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Maine Education Department Reclassifies York County As 'Green' For COVID-19 Risk

State officials have once again classified York County as “green,” meaning schools in the region can consider bringing back all students for in-person learning.

In a statement, the Maine Department of Education says it made the decision because of falling case numbers in the county and “a lower positivity rate of .9 percent.” That number is still higher than the state as a whole but is lower than it has been in previous weeks.

As of Thursday, the state was continuing to monitor open outbreaks at schools in Sanford, York and Waterboro.

The new classification means that schools in York County can look toward returning to full, in-person learning, while still observing requirements including mask wearing and social distancing. The classification also means that sports teams in the county can resume in-person practices, but it comes with only a few weeks left in the fall season.

John Suttie, the superintendent of RSU 23 in Old Orchard Beach, says that even with the abbreviated season, administrators plan to offer students some athletic events.

“Even if we don’t end up having any contests with other schools, I think the kids are looking forward to being with their coaches and having some sort of informal practices, at least, within our school and on our campus. I think that’s something that would be uplifting for our kids,” he says.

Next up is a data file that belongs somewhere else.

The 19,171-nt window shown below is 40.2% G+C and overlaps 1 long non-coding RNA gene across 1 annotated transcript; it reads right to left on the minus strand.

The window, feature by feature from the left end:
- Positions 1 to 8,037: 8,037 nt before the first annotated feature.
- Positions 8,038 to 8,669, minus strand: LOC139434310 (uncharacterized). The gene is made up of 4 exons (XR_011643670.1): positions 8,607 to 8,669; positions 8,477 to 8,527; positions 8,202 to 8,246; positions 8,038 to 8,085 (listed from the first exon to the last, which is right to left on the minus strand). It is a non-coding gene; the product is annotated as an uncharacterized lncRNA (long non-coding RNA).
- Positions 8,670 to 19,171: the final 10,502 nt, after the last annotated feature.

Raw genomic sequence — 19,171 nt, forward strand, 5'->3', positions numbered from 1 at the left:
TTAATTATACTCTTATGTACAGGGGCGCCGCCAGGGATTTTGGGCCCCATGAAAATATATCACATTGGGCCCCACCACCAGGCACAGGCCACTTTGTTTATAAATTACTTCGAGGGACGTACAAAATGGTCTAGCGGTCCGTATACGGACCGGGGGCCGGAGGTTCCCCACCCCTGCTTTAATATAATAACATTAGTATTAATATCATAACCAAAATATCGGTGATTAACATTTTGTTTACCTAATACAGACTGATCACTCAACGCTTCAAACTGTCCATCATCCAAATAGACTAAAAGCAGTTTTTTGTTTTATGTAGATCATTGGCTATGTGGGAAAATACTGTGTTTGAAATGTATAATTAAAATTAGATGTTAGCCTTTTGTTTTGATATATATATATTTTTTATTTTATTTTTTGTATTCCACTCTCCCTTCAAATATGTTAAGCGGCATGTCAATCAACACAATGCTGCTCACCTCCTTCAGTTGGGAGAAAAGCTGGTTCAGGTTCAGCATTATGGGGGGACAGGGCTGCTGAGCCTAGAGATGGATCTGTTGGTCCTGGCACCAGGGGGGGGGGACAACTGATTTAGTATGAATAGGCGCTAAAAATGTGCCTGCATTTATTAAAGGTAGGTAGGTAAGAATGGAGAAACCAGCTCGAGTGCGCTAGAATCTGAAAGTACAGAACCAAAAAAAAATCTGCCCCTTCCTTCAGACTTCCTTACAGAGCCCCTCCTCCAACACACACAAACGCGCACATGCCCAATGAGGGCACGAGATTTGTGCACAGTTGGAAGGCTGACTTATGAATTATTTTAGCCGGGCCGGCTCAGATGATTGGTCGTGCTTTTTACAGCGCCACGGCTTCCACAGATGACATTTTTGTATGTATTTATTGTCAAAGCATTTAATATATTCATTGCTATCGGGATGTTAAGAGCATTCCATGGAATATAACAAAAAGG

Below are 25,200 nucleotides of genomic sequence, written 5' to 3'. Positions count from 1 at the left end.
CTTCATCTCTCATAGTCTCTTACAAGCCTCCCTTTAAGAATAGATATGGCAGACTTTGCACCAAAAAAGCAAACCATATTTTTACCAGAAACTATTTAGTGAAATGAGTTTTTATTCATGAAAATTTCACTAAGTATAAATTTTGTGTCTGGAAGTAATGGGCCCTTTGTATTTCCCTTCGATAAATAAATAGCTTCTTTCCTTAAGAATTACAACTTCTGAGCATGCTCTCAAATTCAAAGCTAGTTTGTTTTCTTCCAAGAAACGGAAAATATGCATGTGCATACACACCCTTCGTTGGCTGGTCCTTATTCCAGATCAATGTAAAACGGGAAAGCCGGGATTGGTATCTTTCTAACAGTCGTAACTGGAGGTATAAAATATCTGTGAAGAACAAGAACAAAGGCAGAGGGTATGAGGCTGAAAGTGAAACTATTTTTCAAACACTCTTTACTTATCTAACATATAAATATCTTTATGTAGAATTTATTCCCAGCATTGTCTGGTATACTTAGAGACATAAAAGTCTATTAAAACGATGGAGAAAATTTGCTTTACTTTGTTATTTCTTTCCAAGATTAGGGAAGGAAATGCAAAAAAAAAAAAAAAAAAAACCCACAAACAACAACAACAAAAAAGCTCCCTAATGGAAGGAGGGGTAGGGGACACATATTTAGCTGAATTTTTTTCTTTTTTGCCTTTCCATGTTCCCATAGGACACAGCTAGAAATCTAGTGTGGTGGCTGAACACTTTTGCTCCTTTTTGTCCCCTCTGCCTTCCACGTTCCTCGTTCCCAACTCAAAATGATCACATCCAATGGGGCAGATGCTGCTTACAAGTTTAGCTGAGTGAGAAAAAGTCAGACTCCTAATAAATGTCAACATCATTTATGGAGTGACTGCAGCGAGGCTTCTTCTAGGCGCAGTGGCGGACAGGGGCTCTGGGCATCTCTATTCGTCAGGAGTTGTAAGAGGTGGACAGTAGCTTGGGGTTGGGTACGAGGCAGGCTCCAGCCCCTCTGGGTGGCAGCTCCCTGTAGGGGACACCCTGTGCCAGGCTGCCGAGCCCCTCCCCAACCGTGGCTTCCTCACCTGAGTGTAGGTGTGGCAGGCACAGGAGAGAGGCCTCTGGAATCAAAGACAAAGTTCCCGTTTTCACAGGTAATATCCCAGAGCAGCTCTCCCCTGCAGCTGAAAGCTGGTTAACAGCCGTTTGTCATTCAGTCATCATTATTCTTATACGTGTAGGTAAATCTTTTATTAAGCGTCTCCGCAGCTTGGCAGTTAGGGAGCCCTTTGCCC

And in Biddeford, Superintendent Jeremy Ray says athletic activities might resume as soon as next week. And Ray says the district also hopes to resume its drumline and music programs, which he says could make school feel a bit more normal for students.

“Hopefully bringing back a stronger sense of excitement in school can happen a little bit more, like it has in other years, and this helps continue to keep them engaged, not only in their studies but in the social aspects of school,” he says.

With the new update, every county in Maine is once again classified as “green,” though the state says it will continue to monitor Androscoggin, Kennebec and Somerset counties. And despite the green light, many schools have continued with “hybrid” reopening plans, with students only going into classrooms part-time.

Ray says Biddeford plans to stick with a hybrid school schedule for now because of spacing concerns.